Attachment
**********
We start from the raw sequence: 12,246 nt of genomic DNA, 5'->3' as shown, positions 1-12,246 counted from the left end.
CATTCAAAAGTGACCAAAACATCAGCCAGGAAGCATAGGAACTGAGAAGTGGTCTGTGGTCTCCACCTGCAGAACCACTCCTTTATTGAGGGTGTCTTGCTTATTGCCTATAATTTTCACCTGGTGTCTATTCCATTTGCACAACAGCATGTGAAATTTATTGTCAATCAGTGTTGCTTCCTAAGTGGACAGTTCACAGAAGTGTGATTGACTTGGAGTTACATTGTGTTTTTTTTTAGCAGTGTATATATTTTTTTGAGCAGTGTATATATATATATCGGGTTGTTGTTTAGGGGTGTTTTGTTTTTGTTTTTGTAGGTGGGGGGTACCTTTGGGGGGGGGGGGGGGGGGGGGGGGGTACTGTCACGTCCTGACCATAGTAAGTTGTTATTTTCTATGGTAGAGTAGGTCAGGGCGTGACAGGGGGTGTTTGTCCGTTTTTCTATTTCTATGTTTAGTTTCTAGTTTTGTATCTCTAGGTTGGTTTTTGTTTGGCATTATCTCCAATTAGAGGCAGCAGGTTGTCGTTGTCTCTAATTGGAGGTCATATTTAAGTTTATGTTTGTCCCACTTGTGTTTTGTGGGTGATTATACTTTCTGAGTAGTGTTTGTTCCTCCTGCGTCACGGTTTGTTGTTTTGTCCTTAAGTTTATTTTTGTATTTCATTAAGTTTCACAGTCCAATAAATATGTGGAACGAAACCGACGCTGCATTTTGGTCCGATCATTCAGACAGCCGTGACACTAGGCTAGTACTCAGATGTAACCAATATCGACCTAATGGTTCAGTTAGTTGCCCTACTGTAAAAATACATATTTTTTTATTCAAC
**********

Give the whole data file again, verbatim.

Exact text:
We start from the raw sequence: 12,246 nt of genomic DNA, 5'->3' as shown, positions 1-12,246 counted from the left end.
CATTCAAAAGTGACCAAAACATCAGCCAGGAAGCATAGGAACTGAGAAGTGGTCTGTGGTCTCCACCTGCAGAACCACTCCTTTATTGAGGGTGTCTTGCTTATTGCCTATAATTTTCACCTGGTGTCTATTCCATTTGCACAACAGCATGTGAAATTTATTGTCAATCAGTGTTGCTTCCTAAGTGGACAGTTCACAGAAGTGTGATTGACTTGGAGTTACATTGTGTTTTTTTTTAGCAGTGTATATATTTTTTTGAGCAGTGTATATATATATATCGGGTTGTTGTTTAGGGGTGTTTTGTTTTTGTTTTTGTAGGTGGGGGGTACCTTTGGGGGGGGGGGGGGGGGGGGGGGGGTACTGTCACGTCCTGACCATAGTAAGTTGTTATTTTCTATGGTAGAGTAGGTCAGGGCGTGACAGGGGGTGTTTGTCCGTTTTTCTATTTCTATGTTTAGTTTCTAGTTTTGTATCTCTAGGTTGGTTTTTGTTTGGCATTATCTCCAATTAGAGGCAGCAGGTTGTCGTTGTCTCTAATTGGAGGTCATATTTAAGTTTATGTTTGTCCCACTTGTGTTTTGTGGGTGATTATACTTTCTGAGTAGTGTTTGTTCCTCCTGCGTCACGGTTTGTTGTTTTGTCCTTAAGTTTATTTTTGTATTTCATTAAGTTTCACAGTCCAATAAATATGTGGAACGAAACCGACGCTGCATTTTGGTCCGATCATTCAGACAGCCGTGACACTAGGCTAGTACTCAGATGTAACCAATATCGACCTAATGGTTCAGTTAGTTGCCCTACTGTAAAAATACATATTTTTTTATTCAAC